Kena Upanishad

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Part of a series on the
Upanishads
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Rigveda
Aitareya
Yajurveda
Bṛhadāraṇyaka  · Īṣa
Taittirīya  · Kaṭha
Samaveda
Chāndogya · Kena
Atharvaveda
Muṇḍaka ·Māṇḍūkya ·Praśna
Other Major Upanishads
Shvetashvatara ·Kaushitaki ·Maitrayaniya

The Kena Upanishad (Sanskrit: केन उपनिषत्, Kena Upaniṣat), or the Kenopanishad (Sanskrit: केनोपनिषत्, Kenopaniṣat) is one of the earlier, "primary" Upanishads, a genre of Hindu scriptures, commented upon by Shankara and Madhvacharya. It is associated with the Samaveda where it is found inserted into the last section of the Jaiminiya Upanishad Brahmana. It figures as number 2 in the Muktika canon of 108 Upanishads.

Overview[edit]

The Kenopanishad derives its name from the first word Kena, meaning ‘by whom’. It belongs to the Talavakara Brahmana of Sama Veda and is therefore also referred to as Talavakara Upanishad. It has four khaṇḍas (sections), the first two in verse and the other two in prose. Adi Shankara, who has written commentaries on 12 Upanishads, is believed to have written two commentaries on Kenopanishad. One is called Kenopaniṣad Padabhāṣya and the other is Kenopaniṣad Vākyabhāṣya.

Contents[edit]

Not that which the eye can see, but that whereby the eye can see: know that to be Brahman the eternal, and not what people here adore;

Not that which the ear can hear, but that whereby the ear can hear: know that to be Brahman the eternal, and not what people here adore;

Not that which speech can illuminate, but that by which speech can be illuminated: know that to be Brahman the eternal, and not what people here adore;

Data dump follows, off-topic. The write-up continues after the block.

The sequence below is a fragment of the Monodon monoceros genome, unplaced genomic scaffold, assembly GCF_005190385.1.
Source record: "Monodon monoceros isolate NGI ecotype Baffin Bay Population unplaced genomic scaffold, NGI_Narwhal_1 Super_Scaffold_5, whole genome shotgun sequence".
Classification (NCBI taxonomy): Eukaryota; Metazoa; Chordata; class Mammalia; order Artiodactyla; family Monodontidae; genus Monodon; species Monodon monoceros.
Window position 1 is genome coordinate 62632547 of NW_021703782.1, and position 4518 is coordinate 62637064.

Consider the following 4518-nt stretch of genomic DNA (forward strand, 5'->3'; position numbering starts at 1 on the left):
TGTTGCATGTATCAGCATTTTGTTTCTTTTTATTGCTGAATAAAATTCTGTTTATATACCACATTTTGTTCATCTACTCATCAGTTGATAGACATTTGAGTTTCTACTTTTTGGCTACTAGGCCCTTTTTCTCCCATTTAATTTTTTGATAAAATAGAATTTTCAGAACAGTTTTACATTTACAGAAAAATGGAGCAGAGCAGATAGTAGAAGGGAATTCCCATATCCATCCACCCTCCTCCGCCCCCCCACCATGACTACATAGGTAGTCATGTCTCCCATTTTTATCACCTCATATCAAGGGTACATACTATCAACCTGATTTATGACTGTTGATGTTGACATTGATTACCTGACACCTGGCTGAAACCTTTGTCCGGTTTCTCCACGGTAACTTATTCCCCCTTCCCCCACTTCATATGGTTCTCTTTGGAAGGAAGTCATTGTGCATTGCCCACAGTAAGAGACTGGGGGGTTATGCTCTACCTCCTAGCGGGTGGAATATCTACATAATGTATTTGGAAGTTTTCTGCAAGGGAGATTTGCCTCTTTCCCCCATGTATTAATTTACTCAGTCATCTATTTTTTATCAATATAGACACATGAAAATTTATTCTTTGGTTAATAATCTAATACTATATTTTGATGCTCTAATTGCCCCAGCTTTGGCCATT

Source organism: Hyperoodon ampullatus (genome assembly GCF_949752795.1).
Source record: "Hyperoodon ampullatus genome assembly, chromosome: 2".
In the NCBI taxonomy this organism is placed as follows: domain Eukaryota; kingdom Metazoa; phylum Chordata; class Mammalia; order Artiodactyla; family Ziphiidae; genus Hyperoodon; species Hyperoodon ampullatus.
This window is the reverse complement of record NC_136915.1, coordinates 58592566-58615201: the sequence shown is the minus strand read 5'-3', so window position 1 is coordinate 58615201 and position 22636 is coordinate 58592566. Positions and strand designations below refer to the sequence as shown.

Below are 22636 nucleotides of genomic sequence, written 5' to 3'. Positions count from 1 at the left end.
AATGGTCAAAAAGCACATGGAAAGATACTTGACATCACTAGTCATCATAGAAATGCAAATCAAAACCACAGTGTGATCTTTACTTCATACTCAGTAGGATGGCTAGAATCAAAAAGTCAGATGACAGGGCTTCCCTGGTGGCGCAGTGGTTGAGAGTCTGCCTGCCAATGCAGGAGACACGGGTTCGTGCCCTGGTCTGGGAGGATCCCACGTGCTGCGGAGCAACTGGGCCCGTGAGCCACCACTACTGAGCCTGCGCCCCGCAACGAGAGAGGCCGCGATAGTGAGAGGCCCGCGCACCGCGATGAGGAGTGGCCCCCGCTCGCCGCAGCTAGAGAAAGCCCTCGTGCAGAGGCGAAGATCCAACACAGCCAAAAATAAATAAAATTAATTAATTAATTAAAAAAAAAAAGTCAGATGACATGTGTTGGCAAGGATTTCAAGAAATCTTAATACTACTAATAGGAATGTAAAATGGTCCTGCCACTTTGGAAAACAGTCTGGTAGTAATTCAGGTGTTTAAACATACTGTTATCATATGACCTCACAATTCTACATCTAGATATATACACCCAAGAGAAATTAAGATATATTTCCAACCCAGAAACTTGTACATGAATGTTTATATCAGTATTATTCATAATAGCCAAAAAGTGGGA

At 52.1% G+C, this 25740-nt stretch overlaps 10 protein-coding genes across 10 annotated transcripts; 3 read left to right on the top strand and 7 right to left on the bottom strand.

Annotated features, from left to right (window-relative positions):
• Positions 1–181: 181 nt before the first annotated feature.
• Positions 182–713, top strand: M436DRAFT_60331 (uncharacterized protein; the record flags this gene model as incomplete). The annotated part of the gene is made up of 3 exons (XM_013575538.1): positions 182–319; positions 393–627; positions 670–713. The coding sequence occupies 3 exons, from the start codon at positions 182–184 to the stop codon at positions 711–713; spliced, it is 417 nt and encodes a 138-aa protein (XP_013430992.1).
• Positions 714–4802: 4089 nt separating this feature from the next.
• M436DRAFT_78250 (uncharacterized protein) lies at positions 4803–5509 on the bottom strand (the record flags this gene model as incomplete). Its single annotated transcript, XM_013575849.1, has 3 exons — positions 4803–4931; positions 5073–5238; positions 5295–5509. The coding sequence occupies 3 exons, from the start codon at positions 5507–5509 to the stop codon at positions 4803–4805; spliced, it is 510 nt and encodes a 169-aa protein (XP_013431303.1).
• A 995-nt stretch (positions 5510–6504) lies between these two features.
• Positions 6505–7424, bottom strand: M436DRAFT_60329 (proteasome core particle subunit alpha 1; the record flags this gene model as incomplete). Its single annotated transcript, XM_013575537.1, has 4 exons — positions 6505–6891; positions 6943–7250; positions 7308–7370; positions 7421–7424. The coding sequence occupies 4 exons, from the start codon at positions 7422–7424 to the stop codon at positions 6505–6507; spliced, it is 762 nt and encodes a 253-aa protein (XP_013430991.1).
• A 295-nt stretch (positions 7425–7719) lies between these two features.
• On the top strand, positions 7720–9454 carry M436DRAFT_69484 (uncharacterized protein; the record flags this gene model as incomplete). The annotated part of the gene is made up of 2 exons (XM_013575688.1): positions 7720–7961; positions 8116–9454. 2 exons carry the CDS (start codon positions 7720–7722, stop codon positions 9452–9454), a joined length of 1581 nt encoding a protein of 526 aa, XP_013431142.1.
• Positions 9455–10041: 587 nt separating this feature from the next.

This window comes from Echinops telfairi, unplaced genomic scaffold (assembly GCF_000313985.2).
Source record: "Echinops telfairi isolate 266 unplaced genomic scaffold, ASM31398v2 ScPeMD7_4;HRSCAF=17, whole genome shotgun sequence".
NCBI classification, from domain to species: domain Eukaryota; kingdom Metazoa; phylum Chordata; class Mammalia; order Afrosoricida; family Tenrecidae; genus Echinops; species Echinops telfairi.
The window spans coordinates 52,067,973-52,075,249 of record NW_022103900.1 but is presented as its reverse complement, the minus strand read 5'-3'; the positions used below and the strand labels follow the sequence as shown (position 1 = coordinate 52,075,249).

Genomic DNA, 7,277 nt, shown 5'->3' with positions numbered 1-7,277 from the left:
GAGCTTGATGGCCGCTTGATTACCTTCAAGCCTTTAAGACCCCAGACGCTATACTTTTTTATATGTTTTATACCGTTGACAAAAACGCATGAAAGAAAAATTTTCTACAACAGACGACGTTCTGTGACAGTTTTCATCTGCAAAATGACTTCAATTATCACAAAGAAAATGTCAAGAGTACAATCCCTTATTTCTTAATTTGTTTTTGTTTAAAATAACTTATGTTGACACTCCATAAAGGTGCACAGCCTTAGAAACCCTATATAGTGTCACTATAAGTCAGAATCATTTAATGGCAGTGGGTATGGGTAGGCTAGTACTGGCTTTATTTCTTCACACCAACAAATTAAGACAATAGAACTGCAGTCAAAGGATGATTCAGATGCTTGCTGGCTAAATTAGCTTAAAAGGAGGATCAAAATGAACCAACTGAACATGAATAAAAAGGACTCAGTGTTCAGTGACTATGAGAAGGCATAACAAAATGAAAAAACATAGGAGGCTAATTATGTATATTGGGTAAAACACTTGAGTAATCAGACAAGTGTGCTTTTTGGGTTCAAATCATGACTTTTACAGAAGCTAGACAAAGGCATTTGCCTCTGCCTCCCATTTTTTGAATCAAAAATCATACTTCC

Not that which the mind can think, but that whereby the mind can think: know that to be Brahman the eternal, and not what people here adore.

The One Power that illumines everything and every one is indivisible. It is the Ear behind the ears, Mind behind the mind, Speech behind speech, Vital Life behind life. The ears cannot hear it; it is what makes the ears hear. The eyes cannot see it; it is what makes the eyes see. You cannot speak about it; it is what makes you speak. The mind cannot imagine it; it is what makes the mind think. It is different from the known; yet it is not unknown. Those who feel they know Him know Him not. Those who know that anything amenable to the senses is not Brahman, they know it best. When it is known as the innermost witness of all cognitions, whether sensation, perception or thought, then it is known. One who knows thus reaches immortality.

Narratives[edit]

Once the divines won a victory over the evil forces. The victory must have been credited to the power of the Absolute Brahman. Instead the divines thought it was theirs. Brahman appeared before them in a visible form of a spirit (yaksha) but they did not recognize the Absolute. One by one, Agni the God of fire and Vayu the God of air, came to challenge this new appearance in and tried to show off their powers. The God of Fire could not burn even the straw placed before him. The God of air could not blow even the straw placed before him. Finally Indra the God of all the divines came nearest to that spirit to find out who it is that is presenting these challenges to the divines. And before him stood a highly adorned woman in the name and form of Uma who finally reveals to Indra that the Spirit is the Absolute Brahman.

Final lesson[edit]

This is the truth of Brahman in relation to nature and Man. Whether it is the flash of lightning, or the wink of the eyes or the thinking of the mind, the power that is shown is the power of Brahman. For this reason should a man meditate upon Brahman all the time. The sudden Reality that strikes Man as the power behind everything, must be transformed into a permanent Realization.

Further reading[edit]

  • Upadhyaya, Ganga Prasad (translation) (1904). Kena-Upanishad. Sarvadeshik Arya Pratinidhi, Delhi. 

References[edit]

External links[edit]

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